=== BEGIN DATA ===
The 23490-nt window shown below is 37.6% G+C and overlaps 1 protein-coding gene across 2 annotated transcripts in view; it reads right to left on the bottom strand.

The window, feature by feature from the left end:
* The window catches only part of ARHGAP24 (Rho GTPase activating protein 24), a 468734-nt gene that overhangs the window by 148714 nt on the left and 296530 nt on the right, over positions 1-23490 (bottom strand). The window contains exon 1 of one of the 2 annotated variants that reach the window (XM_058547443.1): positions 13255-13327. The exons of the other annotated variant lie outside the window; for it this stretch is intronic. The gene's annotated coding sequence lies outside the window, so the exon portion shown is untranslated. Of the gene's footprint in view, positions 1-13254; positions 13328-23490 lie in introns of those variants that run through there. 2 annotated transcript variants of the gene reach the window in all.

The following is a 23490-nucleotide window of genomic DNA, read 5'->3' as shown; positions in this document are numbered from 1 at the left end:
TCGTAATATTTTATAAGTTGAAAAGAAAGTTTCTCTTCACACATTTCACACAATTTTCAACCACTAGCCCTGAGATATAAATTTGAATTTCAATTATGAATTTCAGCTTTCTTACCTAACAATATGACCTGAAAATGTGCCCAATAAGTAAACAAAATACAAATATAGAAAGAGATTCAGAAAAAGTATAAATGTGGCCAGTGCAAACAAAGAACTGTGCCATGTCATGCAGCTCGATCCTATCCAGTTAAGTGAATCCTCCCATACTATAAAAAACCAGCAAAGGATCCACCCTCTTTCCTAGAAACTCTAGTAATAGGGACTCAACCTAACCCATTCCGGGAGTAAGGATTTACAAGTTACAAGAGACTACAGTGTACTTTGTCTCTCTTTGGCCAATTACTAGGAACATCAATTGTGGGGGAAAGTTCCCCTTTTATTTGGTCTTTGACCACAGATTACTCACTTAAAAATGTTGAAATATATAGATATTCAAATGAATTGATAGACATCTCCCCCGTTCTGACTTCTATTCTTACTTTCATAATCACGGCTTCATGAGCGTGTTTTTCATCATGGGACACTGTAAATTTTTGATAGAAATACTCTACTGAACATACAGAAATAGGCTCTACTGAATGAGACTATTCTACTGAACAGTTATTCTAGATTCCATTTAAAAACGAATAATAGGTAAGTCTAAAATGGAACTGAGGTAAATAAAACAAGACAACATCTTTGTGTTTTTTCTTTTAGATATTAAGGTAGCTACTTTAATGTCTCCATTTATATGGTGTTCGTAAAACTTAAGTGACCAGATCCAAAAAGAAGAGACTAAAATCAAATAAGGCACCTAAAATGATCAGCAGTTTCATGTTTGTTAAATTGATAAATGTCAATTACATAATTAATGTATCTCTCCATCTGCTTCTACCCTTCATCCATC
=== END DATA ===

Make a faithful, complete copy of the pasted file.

The 23490-nt window shown below is 37.6% G+C and overlaps 1 protein-coding gene across 2 annotated transcripts in view; it reads right to left on the bottom strand.

The window, feature by feature from the left end:
* The window catches only part of ARHGAP24 (Rho GTPase activating protein 24), a 468734-nt gene that overhangs the window by 148714 nt on the left and 296530 nt on the right, over positions 1-23490 (bottom strand). The window contains exon 1 of one of the 2 annotated variants that reach the window (XM_058547443.1): positions 13255-13327. The exons of the other annotated variant lie outside the window; for it this stretch is intronic. The gene's annotated coding sequence lies outside the window, so the exon portion shown is untranslated. Of the gene's footprint in view, positions 1-13254; positions 13328-23490 lie in introns of those variants that run through there. 2 annotated transcript variants of the gene reach the window in all.

The following is a 23490-nucleotide window of genomic DNA, read 5'->3' as shown; positions in this document are numbered from 1 at the left end:
TCGTAATATTTTATAAGTTGAAAAGAAAGTTTCTCTTCACACATTTCACACAATTTTCAACCACTAGCCCTGAGATATAAATTTGAATTTCAATTATGAATTTCAGCTTTCTTACCTAACAATATGACCTGAAAATGTGCCCAATAAGTAAACAAAATACAAATATAGAAAGAGATTCAGAAAAAGTATAAATGTGGCCAGTGCAAACAAAGAACTGTGCCATGTCATGCAGCTCGATCCTATCCAGTTAAGTGAATCCTCCCATACTATAAAAAACCAGCAAAGGATCCACCCTCTTTCCTAGAAACTCTAGTAATAGGGACTCAACCTAACCCATTCCGGGAGTAAGGATTTACAAGTTACAAGAGACTACAGTGTACTTTGTCTCTCTTTGGCCAATTACTAGGAACATCAATTGTGGGGGAAAGTTCCCCTTTTATTTGGTCTTTGACCACAGATTACTCACTTAAAAATGTTGAAATATATAGATATTCAAATGAATTGATAGACATCTCCCCCGTTCTGACTTCTATTCTTACTTTCATAATCACGGCTTCATGAGCGTGTTTTTCATCATGGGACACTGTAAATTTTTGATAGAAATACTCTACTGAACATACAGAAATAGGCTCTACTGAATGAGACTATTCTACTGAACAGTTATTCTAGATTCCATTTAAAAACGAATAATAGGTAAGTCTAAAATGGAACTGAGGTAAATAAAACAAGACAACATCTTTGTGTTTTTTCTTTTAGATATTAAGGTAGCTACTTTAATGTCTCCATTTATATGGTGTTCGTAAAACTTAAGTGACCAGATCCAAAAAGAAGAGACTAAAATCAAATAAGGCACCTAAAATGATCAGCAGTTTCATGTTTGTTAAATTGATAAATGTCAATTACATAATTAATGTATCTCTCCATCTGCTTCTACCCTTCATCCATC